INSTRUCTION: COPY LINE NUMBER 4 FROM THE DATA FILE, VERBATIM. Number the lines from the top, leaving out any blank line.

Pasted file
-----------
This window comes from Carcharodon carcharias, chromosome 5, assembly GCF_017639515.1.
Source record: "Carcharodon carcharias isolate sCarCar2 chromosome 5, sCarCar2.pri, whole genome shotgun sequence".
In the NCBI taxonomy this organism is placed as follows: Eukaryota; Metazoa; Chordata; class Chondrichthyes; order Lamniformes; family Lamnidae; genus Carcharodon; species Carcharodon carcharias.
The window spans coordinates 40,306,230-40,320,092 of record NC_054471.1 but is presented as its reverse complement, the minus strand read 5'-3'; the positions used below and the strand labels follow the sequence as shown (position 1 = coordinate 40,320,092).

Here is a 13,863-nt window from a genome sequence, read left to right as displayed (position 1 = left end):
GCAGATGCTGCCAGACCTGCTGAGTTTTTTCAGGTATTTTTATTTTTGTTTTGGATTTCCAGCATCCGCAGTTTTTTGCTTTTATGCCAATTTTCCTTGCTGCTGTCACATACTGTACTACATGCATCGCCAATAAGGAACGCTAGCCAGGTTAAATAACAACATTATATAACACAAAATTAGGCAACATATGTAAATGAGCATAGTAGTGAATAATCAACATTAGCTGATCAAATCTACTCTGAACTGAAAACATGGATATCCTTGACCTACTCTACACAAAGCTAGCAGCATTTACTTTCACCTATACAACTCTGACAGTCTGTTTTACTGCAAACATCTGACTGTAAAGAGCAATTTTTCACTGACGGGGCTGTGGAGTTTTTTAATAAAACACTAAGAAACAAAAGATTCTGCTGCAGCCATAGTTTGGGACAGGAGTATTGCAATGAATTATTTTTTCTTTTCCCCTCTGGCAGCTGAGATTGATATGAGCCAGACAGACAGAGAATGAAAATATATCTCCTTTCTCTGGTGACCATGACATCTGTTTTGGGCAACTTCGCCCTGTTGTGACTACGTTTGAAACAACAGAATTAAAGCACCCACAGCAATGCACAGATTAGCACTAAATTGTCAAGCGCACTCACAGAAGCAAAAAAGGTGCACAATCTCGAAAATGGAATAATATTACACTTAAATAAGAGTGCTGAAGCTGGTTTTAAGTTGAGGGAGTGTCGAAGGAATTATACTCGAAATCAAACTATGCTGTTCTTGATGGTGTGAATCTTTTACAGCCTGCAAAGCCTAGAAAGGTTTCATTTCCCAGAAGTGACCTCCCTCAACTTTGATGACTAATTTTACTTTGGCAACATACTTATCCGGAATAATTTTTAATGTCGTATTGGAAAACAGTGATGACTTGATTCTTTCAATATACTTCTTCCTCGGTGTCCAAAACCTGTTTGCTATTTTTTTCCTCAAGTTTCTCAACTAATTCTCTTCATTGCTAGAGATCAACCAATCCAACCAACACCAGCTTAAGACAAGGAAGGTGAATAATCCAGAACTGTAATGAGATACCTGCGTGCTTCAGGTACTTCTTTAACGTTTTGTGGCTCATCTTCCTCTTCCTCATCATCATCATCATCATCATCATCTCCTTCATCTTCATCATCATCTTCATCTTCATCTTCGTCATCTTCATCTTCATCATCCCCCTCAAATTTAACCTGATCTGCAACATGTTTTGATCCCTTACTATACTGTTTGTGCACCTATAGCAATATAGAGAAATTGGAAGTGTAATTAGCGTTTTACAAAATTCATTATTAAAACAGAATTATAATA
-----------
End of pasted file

The window spans coordinates 40,306,230-40,320,092 of record NC_054471.1 but is presented as its reverse complement, the minus strand read 5'-3'; the positions used below and the strand labels follow the sequence as shown (position 1 = coordinate 40,320,092).